JEFFERSON CITY, Mo. (AP) — Missouri’s candidacy filing period for Congress closed Tuesday without new voting districts in place, as the state’s Republican-led Legislature remained bogged down by disagreements.
Missouri is the only state where a congressional redistricting plan has yet to be either enacted or at least passed by lawmakers based on the 2020 census, though uncertainty remains in several other states because of gubernatorial vetoes and court challenges.
A total of 68 people filed to run for the U.S. House by Tuesday's deadline to appear on Missouri's August primary ballot. Each candidate specified a particular district, though boundaries for those seats remained unclear.
The U.S. Constitution requires that members of Congress live in the state they represent but does not require them to reside in their particular district. Nonetheless, candidates typically do live in the district for which they're running.
Republicans hold large majorities in the Missouri House and Senate but have been unable to agree on how aggressively to draw maps in their favor and which communities to split by district lines.
The House passed a redistricting plan in January that was projected to continue the current representation of six Republicans and two Democrats in Congress. But work stalled for weeks in the Senate as a coalition of conservative Republicans pushed for a more ambitious gerrymander that could give the GOP a shot at winning seven seats. GOP legislative leaders feared it would spread their party's voters too thin, leaving seats susceptible to Democratic wins.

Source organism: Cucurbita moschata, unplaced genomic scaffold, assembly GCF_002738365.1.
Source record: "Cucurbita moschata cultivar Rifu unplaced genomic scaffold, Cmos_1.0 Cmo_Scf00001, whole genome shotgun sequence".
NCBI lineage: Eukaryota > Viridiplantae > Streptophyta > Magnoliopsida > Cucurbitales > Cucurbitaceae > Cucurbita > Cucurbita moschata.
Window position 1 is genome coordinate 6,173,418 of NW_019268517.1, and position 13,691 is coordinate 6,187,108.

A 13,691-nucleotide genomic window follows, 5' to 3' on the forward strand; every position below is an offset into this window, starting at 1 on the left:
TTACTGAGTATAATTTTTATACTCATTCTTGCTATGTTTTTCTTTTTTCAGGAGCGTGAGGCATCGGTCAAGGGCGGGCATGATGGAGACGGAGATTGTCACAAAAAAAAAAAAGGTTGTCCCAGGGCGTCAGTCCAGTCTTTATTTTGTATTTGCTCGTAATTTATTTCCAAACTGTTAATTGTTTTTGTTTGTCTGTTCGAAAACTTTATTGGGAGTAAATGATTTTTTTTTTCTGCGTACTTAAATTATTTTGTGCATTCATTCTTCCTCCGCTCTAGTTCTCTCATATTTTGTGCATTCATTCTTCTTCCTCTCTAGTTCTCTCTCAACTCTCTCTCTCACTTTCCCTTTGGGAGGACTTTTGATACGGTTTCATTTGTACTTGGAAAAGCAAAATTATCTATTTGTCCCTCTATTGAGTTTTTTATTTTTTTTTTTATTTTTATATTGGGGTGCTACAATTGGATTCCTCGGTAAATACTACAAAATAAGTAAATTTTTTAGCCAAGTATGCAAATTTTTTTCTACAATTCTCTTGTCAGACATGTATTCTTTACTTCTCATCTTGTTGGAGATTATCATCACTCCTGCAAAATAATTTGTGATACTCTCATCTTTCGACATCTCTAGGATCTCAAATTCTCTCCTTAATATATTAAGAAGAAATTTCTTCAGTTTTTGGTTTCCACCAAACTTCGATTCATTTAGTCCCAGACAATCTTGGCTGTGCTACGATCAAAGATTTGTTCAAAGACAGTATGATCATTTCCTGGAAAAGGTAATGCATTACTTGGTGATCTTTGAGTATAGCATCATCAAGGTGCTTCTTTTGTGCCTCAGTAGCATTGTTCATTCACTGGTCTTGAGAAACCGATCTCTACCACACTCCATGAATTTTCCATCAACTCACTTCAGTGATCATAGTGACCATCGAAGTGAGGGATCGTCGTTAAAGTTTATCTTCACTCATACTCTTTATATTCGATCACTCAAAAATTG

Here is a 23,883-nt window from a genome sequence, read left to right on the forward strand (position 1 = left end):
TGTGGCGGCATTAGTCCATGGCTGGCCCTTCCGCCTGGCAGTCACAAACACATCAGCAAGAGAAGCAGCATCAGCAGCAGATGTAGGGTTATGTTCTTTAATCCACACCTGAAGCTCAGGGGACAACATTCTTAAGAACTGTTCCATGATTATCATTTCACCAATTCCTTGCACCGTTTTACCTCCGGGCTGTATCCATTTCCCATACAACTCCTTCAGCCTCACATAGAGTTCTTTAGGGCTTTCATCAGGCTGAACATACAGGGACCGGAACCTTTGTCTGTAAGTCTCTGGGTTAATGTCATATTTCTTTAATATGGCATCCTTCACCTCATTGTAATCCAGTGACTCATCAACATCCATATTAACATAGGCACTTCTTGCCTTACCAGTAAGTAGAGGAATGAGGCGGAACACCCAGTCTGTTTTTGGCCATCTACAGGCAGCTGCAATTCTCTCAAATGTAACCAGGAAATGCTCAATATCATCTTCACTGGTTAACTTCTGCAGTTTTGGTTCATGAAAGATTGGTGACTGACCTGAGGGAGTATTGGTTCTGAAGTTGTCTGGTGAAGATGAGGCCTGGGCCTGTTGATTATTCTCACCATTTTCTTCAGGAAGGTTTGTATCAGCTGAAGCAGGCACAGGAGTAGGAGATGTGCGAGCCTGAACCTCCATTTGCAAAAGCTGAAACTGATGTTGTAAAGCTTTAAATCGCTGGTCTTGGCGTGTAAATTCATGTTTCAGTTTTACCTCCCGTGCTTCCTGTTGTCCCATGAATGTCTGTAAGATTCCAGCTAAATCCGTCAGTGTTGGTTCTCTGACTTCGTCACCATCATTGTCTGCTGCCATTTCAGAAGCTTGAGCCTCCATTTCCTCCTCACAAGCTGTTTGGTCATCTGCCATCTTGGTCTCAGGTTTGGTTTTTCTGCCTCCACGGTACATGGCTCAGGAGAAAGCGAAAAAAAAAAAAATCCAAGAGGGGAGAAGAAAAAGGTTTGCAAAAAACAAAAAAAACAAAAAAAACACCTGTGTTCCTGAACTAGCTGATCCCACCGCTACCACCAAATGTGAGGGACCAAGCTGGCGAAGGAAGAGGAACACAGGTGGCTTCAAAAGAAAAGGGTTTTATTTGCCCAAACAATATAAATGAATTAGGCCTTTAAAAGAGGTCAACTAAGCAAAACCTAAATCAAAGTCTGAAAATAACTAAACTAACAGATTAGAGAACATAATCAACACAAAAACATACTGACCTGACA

The Senate finally passed a map last Thursday that it presented as a compromise. It is projected to result in a 6-2 Republican edge but would strengthen the GOP performance by several percentage points compared to the House version in the 2nd District in suburban St. Louis, which is the only politically competitive district. To accomplish that, the Senate map stretches the 2nd District southward into rural areas.
House members on Tuesday said that contortion would mesh together communities that don't have common interests.
"District 2 looks like gerrymandering on steroids,” said Republican state Rep. Mike McGirl, whose home of rural Washington County would be paired with suburban St. Louis under the Senate map.
House Redistricting Committee Chairman Dan Shaul suggested that lawmakers should keep working on redistricting rather than rush to enact a map before candidate filing ended. The House voted 115-19 to ask the Senate to back away from its plan or grant a conference to negotiate a compromise.
But some senators vowed to oppose further negotiations. Republican Sen. Bob Onder said it would be “counterproductive.”
“I would vote for taking that pile of paper back to the House and leaving it there," he said, referring to the redistricting bill.
Lawmakers could wait until the mid-May end of their session to pass a congressional redistricting plan. They also could change state law to temporarily re-open the filing period for candidates.
Until a new map is agreed upon, the districts enacted after the 2010 census will remain in place. But a lawsuit in Cole County Circuit Court contends that it's unconstitutional to use the old districts because of unequal populations. That suit asks a judge to intervene and adopt new districts.